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Just Housing Amendment - Are You Screening Correctly in Cook County/Chicago?

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What is this amendment & why was it passed? 

The Just Housing Amendment was passed on April 25, 2019 and amends the Human Rights Ordinance by providing protections for leasing applicants with a criminal record that apply for residential rentals.  The Amendment went into effect on January 1, 2020, and Cook County will start enforcement of the Amendment on February 1, 2020.

  • Advocates of this ordinance said this ordinance aims to “ensure that people with criminal records have equal access to housing opportunities in Cook County.”

  • This ordinance only impacts properties located in Cook County

  • The ordinance requires you to run a two-step screening process whereby you must screen credit, eviction, job/rental history, etc. before you screen their criminal background. 

  • You can only take into account criminal convictions that occurred less than 3 years ago in your analysis. All other convictions cannot be considered (unless convicted of a sex crime).

  • 4 new notices required during your screening procedures

Penalties

As of February 1, 2020, Cook County will be out with full enforcement against Landlords.  The penalties for non-compliance will be a fine between $100.00 to $500.00 for each offense, each day a violation continues.

What can you do to prepare?

  1. Remove any questions regarding criminal background checks from all marketing material, advertisements & applications

  2. Attend future seminars for training sponsored by your local landlord & builders clubs (example links below)

https://www.nboa.us/about-us/

https://rpbg.org/

https://gadachicago.com/

https://www.facebook.com/pages/category/Real-Estate/SSCIA-280128272075362/

https://lincolnparkbuilders.com/

https://www.caapts.org/

  1. Hire a professional Property Management Firm to protect you against these new laws or ensure your current Property Manager is equipped to follow the new way of doing business.  

Additional Ordinance Details

  • New Disclosures for All Rental Applications

All landlords must now disclose to every applicant the following information, prior to accepting any application fee: (1) a description of the landlord’s tenant selection criteria; (2) the applicant’s right to dispute criminal history information in a background check and to provide evidence of rehabilitation or mitigation to the landlord; (3) a link to the Cook County Commission on Human Rights website, with its address and phone number.

  • Two-Step Screening Process

All landlords must now follow a two-step screening process, if considering any criminal history information in screening the applicant. In the first step (“Pre-Qualification”), the landlord determines whether an applicant satisfies its non-criminal selection criteria (credit score, income, rental history, etc.). The landlord must then notify the applicant if its pre-qualification standards have been met before screening for criminal history.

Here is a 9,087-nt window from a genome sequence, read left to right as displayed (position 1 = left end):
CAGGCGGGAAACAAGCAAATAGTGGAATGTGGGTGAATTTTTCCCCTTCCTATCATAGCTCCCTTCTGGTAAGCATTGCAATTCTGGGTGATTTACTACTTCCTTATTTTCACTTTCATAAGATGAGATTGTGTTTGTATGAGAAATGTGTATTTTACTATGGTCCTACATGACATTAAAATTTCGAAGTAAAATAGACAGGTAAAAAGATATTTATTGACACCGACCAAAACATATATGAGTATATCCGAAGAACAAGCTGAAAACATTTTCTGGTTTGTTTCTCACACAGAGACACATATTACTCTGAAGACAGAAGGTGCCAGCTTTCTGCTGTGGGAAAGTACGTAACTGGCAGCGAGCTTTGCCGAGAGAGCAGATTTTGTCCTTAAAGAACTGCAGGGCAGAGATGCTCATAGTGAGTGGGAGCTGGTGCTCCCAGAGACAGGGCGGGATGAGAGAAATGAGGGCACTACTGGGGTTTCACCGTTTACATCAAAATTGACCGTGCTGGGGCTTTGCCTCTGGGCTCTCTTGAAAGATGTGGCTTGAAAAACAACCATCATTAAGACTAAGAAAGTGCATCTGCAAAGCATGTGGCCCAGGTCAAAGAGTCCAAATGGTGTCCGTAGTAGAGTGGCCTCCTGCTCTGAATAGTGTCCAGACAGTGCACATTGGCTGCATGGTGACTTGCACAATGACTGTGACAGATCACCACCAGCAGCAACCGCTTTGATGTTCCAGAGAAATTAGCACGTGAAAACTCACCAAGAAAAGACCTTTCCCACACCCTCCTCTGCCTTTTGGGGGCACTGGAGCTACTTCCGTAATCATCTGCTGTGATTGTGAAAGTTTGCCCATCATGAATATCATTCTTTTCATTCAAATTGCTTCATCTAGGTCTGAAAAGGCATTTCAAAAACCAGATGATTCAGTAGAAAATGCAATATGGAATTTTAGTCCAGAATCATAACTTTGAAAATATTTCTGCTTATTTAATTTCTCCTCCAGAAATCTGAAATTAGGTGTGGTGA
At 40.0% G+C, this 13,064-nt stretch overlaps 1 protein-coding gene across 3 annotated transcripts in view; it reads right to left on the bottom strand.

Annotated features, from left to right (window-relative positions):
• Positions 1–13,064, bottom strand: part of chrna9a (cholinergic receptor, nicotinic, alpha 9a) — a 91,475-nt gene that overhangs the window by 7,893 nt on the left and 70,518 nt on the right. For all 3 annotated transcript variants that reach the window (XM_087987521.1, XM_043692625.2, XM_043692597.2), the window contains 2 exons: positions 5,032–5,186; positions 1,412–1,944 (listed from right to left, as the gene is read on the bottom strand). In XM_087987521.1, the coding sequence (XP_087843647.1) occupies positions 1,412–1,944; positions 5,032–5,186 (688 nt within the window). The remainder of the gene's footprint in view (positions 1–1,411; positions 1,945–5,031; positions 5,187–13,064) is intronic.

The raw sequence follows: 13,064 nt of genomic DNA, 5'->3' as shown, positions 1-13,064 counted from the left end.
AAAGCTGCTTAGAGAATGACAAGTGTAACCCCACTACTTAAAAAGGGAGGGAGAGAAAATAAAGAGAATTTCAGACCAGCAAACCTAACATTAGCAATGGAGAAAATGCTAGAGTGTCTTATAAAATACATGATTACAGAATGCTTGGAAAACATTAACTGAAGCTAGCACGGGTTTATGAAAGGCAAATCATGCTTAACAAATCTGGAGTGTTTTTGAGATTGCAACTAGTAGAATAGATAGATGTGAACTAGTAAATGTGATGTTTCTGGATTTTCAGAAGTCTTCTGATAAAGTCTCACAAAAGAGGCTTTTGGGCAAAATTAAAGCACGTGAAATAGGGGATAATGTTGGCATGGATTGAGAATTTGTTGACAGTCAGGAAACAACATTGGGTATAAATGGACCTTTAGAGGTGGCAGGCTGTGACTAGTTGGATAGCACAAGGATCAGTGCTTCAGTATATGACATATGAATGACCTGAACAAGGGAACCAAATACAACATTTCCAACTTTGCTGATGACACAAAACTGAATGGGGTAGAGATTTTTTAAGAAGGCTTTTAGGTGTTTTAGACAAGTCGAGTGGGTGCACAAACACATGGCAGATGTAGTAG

In the second step of the screening process, the landlord must deliver a copy of the criminal background check it obtains to the applicant within five days. The applicant is next given five business days to dispute the accuracy or relevance of the background check. The landlord then conducts an “individualized assessment” of the applicant based upon nine enumerated factors specified in the regulations and may only deny the applicant if its assessment shows that denial of the application is “necessary to protect against a demonstrable risk to the personal safety and/or property of others.” Any denial must: (1) be in writing; (2) provide an explanation of the landlord’s determination; and (3) advise the applicant of the right to file a complaint with the Commission.

  • Restrictions on Criminal History Information in Screening

Landlords may not base any adverse housing decision, in whole or in part, on criminal convictions that are more than three years old. Additionally, landlords may not consider an applicant’s arrest records, charges, expunged or sealed records, or juvenile records.

To learn more about the JHA process or how you can protect yourself better if you are a landlord in Cook County, please use the link below to set up a time to talk.  GC Realty & Development has learned all of the ins and outs of this amendment to the ordinance so we can help educate you or remove the risk you would otherwise have as a landlord or self-manager of your rental property.

You may also find these other great resources helpful: 

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